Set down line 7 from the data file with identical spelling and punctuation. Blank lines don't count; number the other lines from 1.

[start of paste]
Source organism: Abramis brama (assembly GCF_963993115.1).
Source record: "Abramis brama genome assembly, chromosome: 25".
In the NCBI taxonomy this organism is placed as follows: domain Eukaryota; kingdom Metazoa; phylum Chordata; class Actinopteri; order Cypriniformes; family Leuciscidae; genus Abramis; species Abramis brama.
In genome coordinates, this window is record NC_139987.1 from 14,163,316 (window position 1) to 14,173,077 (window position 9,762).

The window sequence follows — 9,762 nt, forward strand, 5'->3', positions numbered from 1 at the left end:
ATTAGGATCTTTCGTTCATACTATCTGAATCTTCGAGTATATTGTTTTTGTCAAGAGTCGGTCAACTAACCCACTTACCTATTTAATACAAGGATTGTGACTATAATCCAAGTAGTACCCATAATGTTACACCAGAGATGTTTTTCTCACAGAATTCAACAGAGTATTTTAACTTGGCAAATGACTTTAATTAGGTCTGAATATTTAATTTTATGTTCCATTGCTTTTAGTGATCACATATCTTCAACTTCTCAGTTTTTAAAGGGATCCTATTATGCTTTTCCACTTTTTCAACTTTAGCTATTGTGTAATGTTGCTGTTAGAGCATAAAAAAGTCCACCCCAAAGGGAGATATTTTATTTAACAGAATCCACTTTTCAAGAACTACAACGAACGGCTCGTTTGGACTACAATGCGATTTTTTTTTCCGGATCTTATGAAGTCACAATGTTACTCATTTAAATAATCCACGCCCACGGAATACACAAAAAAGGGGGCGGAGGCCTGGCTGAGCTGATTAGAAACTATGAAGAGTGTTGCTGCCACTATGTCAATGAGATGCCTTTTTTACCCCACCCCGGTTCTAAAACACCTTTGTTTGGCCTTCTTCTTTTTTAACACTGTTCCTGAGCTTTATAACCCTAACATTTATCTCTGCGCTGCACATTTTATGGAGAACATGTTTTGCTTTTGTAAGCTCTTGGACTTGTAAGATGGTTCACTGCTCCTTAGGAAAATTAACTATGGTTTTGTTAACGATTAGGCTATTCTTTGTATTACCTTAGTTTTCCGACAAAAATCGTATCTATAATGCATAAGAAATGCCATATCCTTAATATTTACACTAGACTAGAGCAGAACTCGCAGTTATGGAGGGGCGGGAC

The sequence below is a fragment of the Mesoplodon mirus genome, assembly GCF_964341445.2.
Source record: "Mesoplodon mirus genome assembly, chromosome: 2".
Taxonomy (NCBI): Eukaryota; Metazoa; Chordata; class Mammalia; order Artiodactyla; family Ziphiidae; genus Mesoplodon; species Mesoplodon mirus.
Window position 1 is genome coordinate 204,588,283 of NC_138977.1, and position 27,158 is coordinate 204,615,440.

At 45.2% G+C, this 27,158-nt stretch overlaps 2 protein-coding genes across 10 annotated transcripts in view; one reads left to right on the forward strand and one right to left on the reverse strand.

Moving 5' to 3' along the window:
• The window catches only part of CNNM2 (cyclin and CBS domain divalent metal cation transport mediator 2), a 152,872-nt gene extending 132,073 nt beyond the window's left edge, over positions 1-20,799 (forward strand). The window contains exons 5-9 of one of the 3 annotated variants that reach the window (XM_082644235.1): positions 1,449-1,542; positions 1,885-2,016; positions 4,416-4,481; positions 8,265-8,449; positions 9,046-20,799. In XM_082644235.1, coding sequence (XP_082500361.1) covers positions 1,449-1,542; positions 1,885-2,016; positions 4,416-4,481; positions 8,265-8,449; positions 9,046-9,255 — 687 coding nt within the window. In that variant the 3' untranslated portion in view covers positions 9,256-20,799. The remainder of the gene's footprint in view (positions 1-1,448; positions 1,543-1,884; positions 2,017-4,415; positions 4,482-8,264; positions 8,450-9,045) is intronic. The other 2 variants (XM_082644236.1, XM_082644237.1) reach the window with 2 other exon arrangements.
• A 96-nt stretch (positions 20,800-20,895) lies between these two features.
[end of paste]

The sequence below is a fragment of the Mesoplodon mirus genome, assembly GCF_964341445.2.